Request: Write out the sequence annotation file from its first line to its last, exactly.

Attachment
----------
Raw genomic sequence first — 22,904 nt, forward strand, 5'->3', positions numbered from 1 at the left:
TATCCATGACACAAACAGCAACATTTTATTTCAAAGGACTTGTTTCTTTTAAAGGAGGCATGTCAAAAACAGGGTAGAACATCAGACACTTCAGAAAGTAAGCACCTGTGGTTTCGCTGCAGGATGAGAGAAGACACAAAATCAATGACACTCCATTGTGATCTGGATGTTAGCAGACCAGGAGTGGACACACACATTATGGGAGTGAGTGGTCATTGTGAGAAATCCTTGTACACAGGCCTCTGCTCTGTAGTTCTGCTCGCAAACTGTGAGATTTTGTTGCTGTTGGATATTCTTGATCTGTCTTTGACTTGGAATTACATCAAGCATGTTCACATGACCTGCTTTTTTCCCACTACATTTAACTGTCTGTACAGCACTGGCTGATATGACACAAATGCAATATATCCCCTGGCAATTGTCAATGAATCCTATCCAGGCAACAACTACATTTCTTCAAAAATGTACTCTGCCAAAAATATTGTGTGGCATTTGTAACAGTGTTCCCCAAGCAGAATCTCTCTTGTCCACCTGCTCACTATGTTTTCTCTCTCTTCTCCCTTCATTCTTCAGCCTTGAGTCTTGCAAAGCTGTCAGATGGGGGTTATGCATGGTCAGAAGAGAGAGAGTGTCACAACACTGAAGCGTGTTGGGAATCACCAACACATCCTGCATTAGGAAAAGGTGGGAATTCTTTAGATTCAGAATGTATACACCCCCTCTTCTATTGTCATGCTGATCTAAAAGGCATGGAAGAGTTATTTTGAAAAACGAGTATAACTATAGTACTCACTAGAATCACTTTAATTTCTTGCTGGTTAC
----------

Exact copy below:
Raw genomic sequence first — 22,904 nt, forward strand, 5'->3', positions numbered from 1 at the left:
TATCCATGACACAAACAGCAACATTTTATTTCAAAGGACTTGTTTCTTTTAAAGGAGGCATGTCAAAAACAGGGTAGAACATCAGACACTTCAGAAAGTAAGCACCTGTGGTTTCGCTGCAGGATGAGAGAAGACACAAAATCAATGACACTCCATTGTGATCTGGATGTTAGCAGACCAGGAGTGGACACACACATTATGGGAGTGAGTGGTCATTGTGAGAAATCCTTGTACACAGGCCTCTGCTCTGTAGTTCTGCTCGCAAACTGTGAGATTTTGTTGCTGTTGGATATTCTTGATCTGTCTTTGACTTGGAATTACATCAAGCATGTTCACATGACCTGCTTTTTTCCCACTACATTTAACTGTCTGTACAGCACTGGCTGATATGACACAAATGCAATATATCCCCTGGCAATTGTCAATGAATCCTATCCAGGCAACAACTACATTTCTTCAAAAATGTACTCTGCCAAAAATATTGTGTGGCATTTGTAACAGTGTTCCCCAAGCAGAATCTCTCTTGTCCACCTGCTCACTATGTTTTCTCTCTCTTCTCCCTTCATTCTTCAGCCTTGAGTCTTGCAAAGCTGTCAGATGGGGGTTATGCATGGTCAGAAGAGAGAGAGTGTCACAACACTGAAGCGTGTTGGGAATCACCAACACATCCTGCATTAGGAAAAGGTGGGAATTCTTTAGATTCAGAATGTATACACCCCCTCTTCTATTGTCATGCTGATCTAAAAGGCATGGAAGAGTTATTTTGAAAAACGAGTATAACTATAGTACTCACTAGAATCACTTTAATTTCTTGCTGGTTAC